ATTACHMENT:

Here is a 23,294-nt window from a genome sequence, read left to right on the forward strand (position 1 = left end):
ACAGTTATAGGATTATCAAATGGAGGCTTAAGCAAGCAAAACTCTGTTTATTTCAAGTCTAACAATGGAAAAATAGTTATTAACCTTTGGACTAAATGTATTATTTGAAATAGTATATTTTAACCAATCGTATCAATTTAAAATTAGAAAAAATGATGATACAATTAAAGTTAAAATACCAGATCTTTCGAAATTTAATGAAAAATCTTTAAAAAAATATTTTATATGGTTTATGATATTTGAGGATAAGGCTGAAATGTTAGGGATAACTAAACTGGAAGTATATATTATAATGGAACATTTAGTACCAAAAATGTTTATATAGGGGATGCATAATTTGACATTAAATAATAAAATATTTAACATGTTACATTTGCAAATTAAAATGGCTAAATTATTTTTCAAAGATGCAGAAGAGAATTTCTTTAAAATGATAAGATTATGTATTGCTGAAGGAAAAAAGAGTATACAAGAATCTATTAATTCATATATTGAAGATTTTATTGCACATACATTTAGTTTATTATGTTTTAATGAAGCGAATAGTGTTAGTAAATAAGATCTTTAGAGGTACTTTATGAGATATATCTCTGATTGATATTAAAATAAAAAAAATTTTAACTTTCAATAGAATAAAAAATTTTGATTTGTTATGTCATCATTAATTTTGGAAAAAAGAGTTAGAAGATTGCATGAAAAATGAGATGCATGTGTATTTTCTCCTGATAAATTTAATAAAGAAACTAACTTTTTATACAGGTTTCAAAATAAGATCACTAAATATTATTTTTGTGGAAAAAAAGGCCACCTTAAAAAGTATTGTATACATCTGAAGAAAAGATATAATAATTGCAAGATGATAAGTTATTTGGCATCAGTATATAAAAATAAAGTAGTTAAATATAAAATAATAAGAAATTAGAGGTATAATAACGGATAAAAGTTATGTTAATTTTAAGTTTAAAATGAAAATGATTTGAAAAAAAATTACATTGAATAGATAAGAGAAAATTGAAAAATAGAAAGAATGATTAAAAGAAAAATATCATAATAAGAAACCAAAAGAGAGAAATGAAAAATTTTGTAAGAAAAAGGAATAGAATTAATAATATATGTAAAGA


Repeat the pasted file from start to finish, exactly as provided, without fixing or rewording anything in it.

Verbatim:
Here is a 23,294-nt window from a genome sequence, read left to right on the forward strand (position 1 = left end):
ACAGTTATAGGATTATCAAATGGAGGCTTAAGCAAGCAAAACTCTGTTTATTTCAAGTCTAACAATGGAAAAATAGTTATTAACCTTTGGACTAAATGTATTATTTGAAATAGTATATTTTAACCAATCGTATCAATTTAAAATTAGAAAAAATGATGATACAATTAAAGTTAAAATACCAGATCTTTCGAAATTTAATGAAAAATCTTTAAAAAAATATTTTATATGGTTTATGATATTTGAGGATAAGGCTGAAATGTTAGGGATAACTAAACTGGAAGTATATATTATAATGGAACATTTAGTACCAAAAATGTTTATATAGGGGATGCATAATTTGACATTAAATAATAAAATATTTAACATGTTACATTTGCAAATTAAAATGGCTAAATTATTTTTCAAAGATGCAGAAGAGAATTTCTTTAAAATGATAAGATTATGTATTGCTGAAGGAAAAAAGAGTATACAAGAATCTATTAATTCATATATTGAAGATTTTATTGCACATACATTTAGTTTATTATGTTTTAATGAAGCGAATAGTGTTAGTAAATAAGATCTTTAGAGGTACTTTATGAGATATATCTCTGATTGATATTAAAATAAAAAAAATTTTAACTTTCAATAGAATAAAAAATTTTGATTTGTTATGTCATCATTAATTTTGGAAAAAAGAGTTAGAAGATTGCATGAAAAATGAGATGCATGTGTATTTTCTCCTGATAAATTTAATAAAGAAACTAACTTTTTATACAGGTTTCAAAATAAGATCACTAAATATTATTTTTGTGGAAAAAAAGGCCACCTTAAAAAGTATTGTATACATCTGAAGAAAAGATATAATAATTGCAAGATGATAAGTTATTTGGCATCAGTATATAAAAATAAAGTAGTTAAATATAAAATAATAAGAAATTAGAGGTATAATAACGGATAAAAGTTATGTTAATTTTAAGTTTAAAATGAAAATGATTTGAAAAAAAATTACATTGAATAGATAAGAGAAAATTGAAAAATAGAAAGAATGATTAAAAGAAAAATATCATAATAAGAAACCAAAAGAGAGAAATGAAAAATTTTGTAAGAAAAAGGAATAGAATTAATAATATATGTAAAGA